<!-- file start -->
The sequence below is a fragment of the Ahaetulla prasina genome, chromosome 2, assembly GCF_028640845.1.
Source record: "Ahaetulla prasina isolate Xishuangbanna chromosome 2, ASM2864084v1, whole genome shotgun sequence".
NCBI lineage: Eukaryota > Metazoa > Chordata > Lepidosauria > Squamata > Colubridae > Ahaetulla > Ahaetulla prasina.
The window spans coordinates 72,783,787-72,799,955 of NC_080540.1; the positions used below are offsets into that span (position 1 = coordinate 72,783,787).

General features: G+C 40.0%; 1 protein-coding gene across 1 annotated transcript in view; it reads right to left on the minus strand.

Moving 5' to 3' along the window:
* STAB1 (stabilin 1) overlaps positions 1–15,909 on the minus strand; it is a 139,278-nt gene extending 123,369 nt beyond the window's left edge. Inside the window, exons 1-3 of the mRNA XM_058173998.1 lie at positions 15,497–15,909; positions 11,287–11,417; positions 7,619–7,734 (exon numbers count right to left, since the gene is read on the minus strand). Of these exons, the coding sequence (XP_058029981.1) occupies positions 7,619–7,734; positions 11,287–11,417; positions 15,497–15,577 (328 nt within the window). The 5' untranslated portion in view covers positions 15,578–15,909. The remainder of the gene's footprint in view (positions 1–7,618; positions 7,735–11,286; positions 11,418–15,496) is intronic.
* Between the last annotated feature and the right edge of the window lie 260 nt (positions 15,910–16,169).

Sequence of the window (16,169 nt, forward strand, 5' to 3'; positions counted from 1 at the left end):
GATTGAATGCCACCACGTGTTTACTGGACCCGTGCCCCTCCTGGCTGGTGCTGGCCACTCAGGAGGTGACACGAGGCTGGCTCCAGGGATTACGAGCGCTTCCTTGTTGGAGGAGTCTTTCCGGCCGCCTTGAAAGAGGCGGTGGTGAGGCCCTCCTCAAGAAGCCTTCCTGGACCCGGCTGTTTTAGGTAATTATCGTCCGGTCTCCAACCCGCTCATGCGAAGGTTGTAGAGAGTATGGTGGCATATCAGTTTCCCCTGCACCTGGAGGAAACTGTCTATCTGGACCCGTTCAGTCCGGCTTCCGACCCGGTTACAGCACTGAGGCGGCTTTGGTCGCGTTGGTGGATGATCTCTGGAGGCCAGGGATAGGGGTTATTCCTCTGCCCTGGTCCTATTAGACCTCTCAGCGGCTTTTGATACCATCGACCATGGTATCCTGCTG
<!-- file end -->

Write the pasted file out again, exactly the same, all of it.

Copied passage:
The sequence below is a fragment of the Ahaetulla prasina genome, chromosome 2, assembly GCF_028640845.1.
Source record: "Ahaetulla prasina isolate Xishuangbanna chromosome 2, ASM2864084v1, whole genome shotgun sequence".
NCBI lineage: Eukaryota > Metazoa > Chordata > Lepidosauria > Squamata > Colubridae > Ahaetulla > Ahaetulla prasina.
The window spans coordinates 72,783,787-72,799,955 of NC_080540.1; the positions used below are offsets into that span (position 1 = coordinate 72,783,787).

General features: G+C 40.0%; 1 protein-coding gene across 1 annotated transcript in view; it reads right to left on the minus strand.

Moving 5' to 3' along the window:
* STAB1 (stabilin 1) overlaps positions 1–15,909 on the minus strand; it is a 139,278-nt gene extending 123,369 nt beyond the window's left edge. Inside the window, exons 1-3 of the mRNA XM_058173998.1 lie at positions 15,497–15,909; positions 11,287–11,417; positions 7,619–7,734 (exon numbers count right to left, since the gene is read on the minus strand). Of these exons, the coding sequence (XP_058029981.1) occupies positions 7,619–7,734; positions 11,287–11,417; positions 15,497–15,577 (328 nt within the window). The 5' untranslated portion in view covers positions 15,578–15,909. The remainder of the gene's footprint in view (positions 1–7,618; positions 7,735–11,286; positions 11,418–15,496) is intronic.
* Between the last annotated feature and the right edge of the window lie 260 nt (positions 15,910–16,169).

Sequence of the window (16,169 nt, forward strand, 5' to 3'; positions counted from 1 at the left end):
GATTGAATGCCACCACGTGTTTACTGGACCCGTGCCCCTCCTGGCTGGTGCTGGCCACTCAGGAGGTGACACGAGGCTGGCTCCAGGGATTACGAGCGCTTCCTTGTTGGAGGAGTCTTTCCGGCCGCCTTGAAAGAGGCGGTGGTGAGGCCCTCCTCAAGAAGCCTTCCTGGACCCGGCTGTTTTAGGTAATTATCGTCCGGTCTCCAACCCGCTCATGCGAAGGTTGTAGAGAGTATGGTGGCATATCAGTTTCCCCTGCACCTGGAGGAAACTGTCTATCTGGACCCGTTCAGTCCGGCTTCCGACCCGGTTACAGCACTGAGGCGGCTTTGGTCGCGTTGGTGGATGATCTCTGGAGGCCAGGGATAGGGGTTATTCCTCTGCCCTGGTCCTATTAGACCTCTCAGCGGCTTTTGATACCATCGACCATGGTATCCTGCTG